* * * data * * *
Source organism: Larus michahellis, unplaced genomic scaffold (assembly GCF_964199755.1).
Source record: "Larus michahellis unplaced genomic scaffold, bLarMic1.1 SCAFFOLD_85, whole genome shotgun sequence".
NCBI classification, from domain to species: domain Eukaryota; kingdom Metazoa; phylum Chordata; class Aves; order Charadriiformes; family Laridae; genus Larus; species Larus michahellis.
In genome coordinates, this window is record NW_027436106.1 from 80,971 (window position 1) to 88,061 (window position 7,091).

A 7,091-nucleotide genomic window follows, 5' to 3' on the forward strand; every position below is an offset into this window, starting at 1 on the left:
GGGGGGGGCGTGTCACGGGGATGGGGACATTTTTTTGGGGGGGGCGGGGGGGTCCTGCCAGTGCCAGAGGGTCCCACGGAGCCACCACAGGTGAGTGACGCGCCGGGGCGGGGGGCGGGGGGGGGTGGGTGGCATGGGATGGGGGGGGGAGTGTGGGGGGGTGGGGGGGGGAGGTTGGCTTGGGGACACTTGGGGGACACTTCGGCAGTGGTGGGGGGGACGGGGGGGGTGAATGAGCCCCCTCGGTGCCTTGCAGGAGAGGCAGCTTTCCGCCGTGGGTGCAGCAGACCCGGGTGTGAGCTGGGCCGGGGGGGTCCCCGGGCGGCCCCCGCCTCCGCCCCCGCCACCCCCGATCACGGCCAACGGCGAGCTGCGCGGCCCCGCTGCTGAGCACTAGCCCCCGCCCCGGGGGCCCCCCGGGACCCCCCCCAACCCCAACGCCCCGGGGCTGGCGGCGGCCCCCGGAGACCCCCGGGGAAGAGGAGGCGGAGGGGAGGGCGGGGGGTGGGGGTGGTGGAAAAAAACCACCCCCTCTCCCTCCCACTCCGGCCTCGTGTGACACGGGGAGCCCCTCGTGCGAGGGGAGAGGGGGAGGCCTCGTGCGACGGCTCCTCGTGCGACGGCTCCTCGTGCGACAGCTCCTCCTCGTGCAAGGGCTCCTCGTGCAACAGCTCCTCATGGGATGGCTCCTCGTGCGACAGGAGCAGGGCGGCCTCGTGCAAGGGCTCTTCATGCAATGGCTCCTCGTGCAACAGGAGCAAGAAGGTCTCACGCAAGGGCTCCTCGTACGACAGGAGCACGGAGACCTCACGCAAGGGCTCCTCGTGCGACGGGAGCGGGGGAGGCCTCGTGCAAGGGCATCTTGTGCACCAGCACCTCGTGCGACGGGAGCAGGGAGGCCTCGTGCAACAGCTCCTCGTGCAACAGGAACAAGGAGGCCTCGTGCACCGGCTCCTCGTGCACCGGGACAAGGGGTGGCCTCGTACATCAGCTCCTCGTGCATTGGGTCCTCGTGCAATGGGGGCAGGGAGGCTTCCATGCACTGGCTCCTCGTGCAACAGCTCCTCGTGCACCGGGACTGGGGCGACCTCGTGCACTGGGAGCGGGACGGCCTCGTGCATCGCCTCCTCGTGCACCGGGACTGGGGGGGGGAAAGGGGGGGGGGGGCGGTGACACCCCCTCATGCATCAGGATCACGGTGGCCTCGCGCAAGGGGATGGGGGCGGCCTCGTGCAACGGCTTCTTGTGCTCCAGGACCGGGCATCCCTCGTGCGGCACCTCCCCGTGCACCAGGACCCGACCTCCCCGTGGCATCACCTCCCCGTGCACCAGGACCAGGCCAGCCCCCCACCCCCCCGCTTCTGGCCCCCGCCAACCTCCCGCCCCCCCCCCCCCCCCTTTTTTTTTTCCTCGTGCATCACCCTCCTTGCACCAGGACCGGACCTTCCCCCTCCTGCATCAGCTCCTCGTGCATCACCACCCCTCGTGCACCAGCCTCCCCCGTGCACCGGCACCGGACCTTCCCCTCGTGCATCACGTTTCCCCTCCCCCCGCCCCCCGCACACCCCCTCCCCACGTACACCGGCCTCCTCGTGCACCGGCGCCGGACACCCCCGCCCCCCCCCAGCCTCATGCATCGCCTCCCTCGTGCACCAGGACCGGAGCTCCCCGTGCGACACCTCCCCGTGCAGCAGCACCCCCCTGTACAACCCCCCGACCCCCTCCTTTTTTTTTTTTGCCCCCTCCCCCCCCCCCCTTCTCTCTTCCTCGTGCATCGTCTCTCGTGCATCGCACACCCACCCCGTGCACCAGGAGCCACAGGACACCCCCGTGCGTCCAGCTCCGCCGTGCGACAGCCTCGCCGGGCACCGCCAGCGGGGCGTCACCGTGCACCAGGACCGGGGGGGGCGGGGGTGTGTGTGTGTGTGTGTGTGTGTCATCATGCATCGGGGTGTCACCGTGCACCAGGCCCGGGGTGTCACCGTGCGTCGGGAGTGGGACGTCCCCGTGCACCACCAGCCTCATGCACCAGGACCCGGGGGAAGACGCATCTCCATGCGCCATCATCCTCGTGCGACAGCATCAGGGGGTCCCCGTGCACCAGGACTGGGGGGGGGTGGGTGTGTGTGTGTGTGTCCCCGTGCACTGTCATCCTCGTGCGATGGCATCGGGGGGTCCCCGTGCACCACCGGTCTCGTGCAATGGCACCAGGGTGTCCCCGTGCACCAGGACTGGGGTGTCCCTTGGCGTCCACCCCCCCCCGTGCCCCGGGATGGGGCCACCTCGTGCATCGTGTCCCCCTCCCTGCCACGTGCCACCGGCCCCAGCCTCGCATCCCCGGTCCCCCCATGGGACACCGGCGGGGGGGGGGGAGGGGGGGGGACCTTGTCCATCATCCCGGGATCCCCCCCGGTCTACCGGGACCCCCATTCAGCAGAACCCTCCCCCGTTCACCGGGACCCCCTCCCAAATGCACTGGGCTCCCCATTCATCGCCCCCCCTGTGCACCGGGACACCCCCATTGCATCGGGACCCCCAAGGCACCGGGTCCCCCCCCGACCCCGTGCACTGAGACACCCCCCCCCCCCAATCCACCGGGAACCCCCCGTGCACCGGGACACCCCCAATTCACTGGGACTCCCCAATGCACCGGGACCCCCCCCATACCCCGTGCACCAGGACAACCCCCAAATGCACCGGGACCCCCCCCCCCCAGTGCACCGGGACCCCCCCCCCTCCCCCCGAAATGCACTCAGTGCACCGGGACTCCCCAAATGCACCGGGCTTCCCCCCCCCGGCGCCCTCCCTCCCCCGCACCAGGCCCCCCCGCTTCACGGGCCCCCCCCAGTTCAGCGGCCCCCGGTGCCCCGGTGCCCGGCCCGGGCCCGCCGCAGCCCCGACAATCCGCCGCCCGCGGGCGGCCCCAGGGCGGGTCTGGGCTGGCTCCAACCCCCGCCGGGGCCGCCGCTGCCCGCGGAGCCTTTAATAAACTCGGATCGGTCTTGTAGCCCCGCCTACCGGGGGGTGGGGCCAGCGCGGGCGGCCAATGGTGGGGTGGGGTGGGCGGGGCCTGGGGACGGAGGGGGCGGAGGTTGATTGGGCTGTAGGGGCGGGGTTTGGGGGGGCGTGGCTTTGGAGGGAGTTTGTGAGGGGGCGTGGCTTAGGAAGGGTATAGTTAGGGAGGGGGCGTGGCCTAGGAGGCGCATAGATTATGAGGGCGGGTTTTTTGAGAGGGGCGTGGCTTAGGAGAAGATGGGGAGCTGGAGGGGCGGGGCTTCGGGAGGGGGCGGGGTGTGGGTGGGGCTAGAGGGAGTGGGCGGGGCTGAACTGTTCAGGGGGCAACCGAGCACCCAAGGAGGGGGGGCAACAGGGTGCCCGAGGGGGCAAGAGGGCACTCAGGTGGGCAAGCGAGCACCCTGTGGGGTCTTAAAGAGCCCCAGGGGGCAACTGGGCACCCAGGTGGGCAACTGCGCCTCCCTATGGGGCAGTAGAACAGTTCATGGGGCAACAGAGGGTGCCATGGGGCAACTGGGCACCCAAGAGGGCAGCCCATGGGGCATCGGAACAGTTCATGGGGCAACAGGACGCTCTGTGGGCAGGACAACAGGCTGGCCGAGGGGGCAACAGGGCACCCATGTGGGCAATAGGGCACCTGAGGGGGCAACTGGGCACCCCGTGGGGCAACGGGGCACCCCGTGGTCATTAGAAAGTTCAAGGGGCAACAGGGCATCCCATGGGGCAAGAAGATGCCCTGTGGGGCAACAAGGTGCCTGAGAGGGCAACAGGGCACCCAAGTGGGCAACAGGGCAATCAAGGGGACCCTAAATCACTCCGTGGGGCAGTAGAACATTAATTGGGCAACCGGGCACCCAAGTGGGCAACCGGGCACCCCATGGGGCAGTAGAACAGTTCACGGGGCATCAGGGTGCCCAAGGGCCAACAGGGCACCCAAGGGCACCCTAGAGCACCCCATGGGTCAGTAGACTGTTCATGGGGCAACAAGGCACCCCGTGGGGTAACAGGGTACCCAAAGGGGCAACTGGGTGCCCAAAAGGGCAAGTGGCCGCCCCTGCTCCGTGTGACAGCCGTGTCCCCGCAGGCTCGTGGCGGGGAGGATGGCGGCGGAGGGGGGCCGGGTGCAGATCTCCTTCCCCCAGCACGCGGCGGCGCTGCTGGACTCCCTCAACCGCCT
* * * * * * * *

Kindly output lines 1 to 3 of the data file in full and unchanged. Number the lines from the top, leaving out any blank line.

Source organism: Larus michahellis, unplaced genomic scaffold (assembly GCF_964199755.1).
Source record: "Larus michahellis unplaced genomic scaffold, bLarMic1.1 SCAFFOLD_85, whole genome shotgun sequence".
NCBI classification, from domain to species: domain Eukaryota; kingdom Metazoa; phylum Chordata; class Aves; order Charadriiformes; family Laridae; genus Larus; species Larus michahellis.